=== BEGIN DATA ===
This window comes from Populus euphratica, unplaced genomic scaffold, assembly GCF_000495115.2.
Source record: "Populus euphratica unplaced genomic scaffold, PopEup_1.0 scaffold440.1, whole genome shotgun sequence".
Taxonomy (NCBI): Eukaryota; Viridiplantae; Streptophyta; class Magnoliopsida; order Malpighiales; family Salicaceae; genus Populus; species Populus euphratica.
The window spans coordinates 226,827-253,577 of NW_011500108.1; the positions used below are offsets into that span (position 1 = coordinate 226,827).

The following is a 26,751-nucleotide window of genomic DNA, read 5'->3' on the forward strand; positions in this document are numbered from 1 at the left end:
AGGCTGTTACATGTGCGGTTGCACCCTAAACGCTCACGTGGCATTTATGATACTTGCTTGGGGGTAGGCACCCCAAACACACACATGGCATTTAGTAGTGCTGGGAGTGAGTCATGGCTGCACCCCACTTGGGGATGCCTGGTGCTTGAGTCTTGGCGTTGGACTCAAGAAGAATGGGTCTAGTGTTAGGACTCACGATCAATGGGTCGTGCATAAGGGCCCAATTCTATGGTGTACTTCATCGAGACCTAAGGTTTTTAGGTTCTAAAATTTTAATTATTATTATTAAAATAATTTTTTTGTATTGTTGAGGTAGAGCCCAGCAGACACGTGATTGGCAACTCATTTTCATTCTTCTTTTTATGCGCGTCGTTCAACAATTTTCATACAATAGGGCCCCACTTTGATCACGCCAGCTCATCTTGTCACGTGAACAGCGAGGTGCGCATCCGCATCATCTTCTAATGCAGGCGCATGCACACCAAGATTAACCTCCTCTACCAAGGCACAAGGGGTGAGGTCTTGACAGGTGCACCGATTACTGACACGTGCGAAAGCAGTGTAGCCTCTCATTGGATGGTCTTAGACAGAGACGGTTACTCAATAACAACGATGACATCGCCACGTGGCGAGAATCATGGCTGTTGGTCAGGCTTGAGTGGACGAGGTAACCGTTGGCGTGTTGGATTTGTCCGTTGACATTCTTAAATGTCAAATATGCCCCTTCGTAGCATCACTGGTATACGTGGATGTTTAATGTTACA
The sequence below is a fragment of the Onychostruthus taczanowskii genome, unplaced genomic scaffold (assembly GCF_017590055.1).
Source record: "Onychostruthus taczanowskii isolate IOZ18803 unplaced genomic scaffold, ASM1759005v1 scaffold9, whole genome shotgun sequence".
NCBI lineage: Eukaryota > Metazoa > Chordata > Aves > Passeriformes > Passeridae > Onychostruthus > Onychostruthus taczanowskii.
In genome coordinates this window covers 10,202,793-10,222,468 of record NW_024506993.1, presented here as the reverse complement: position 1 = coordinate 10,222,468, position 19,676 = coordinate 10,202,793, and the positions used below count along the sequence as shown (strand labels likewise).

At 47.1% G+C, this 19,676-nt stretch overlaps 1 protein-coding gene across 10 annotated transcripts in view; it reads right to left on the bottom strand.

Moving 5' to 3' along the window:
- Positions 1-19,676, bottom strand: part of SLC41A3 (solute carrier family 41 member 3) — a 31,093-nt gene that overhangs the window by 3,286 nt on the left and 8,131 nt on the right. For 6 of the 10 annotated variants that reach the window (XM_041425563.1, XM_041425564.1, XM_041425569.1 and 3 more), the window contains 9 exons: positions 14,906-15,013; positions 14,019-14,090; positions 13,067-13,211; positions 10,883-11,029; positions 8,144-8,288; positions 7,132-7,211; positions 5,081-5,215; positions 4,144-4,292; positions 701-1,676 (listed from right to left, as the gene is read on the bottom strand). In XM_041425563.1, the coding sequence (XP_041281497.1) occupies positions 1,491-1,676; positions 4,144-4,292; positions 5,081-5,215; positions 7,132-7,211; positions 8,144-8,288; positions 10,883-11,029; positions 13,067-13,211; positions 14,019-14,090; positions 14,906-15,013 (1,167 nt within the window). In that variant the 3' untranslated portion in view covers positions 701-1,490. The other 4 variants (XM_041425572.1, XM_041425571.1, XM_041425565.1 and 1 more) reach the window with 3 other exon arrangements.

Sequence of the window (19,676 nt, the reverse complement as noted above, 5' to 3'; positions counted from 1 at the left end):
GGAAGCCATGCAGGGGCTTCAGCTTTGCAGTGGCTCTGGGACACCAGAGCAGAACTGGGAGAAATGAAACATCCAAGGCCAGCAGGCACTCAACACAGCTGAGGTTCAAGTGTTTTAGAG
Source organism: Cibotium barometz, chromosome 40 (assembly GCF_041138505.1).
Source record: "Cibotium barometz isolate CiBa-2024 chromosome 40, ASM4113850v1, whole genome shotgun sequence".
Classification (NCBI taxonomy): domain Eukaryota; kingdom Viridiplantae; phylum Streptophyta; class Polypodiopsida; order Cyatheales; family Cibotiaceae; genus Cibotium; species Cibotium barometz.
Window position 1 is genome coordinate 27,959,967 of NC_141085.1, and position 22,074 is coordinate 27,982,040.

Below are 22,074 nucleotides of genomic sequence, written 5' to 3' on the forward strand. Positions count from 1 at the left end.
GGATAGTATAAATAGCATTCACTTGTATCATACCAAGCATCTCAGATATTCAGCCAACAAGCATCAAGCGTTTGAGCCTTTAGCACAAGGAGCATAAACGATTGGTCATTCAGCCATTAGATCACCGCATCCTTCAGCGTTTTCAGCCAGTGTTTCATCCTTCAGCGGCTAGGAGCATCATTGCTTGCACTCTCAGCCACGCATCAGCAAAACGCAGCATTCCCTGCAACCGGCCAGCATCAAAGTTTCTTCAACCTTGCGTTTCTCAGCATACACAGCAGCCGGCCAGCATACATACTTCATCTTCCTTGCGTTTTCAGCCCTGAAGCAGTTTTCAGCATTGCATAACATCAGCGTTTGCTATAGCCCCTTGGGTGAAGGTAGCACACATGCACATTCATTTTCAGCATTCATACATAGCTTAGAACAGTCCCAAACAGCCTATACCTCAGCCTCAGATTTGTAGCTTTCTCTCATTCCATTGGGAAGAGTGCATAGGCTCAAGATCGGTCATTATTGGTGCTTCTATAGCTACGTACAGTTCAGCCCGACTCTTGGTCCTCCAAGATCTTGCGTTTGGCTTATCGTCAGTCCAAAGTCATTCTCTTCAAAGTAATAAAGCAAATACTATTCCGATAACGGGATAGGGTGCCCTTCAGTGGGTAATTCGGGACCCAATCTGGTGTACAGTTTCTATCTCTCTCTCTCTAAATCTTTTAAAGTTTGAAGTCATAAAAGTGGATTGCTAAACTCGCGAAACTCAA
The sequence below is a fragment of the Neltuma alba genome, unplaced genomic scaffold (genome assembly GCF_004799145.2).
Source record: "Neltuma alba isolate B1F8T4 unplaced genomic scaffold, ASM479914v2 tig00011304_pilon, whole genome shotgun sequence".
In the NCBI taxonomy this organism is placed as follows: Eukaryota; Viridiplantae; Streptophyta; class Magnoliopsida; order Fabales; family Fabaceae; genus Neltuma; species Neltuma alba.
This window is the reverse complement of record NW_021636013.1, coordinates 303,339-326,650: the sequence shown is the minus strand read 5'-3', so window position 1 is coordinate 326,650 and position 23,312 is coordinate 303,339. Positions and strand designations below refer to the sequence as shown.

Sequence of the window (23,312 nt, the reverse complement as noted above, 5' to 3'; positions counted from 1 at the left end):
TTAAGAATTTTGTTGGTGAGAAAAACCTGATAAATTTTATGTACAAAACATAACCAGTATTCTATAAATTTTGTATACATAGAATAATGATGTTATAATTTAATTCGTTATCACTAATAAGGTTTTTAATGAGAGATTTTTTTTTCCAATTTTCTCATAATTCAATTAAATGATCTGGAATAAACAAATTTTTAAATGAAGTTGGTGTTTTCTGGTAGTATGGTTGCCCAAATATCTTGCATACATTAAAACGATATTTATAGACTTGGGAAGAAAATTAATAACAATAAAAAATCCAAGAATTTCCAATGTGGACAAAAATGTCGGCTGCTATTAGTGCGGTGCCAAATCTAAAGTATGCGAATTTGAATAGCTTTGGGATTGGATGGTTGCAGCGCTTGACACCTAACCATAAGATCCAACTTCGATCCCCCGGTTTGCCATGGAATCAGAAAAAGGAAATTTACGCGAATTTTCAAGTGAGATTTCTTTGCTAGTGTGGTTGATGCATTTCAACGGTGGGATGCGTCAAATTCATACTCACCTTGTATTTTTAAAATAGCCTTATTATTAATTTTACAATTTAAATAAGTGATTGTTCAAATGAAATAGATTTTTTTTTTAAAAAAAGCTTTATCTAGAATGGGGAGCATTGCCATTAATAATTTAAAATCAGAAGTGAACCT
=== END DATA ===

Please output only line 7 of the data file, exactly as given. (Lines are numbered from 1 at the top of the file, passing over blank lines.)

The sequence below is a fragment of the Onychostruthus taczanowskii genome, unplaced genomic scaffold (assembly GCF_017590055.1).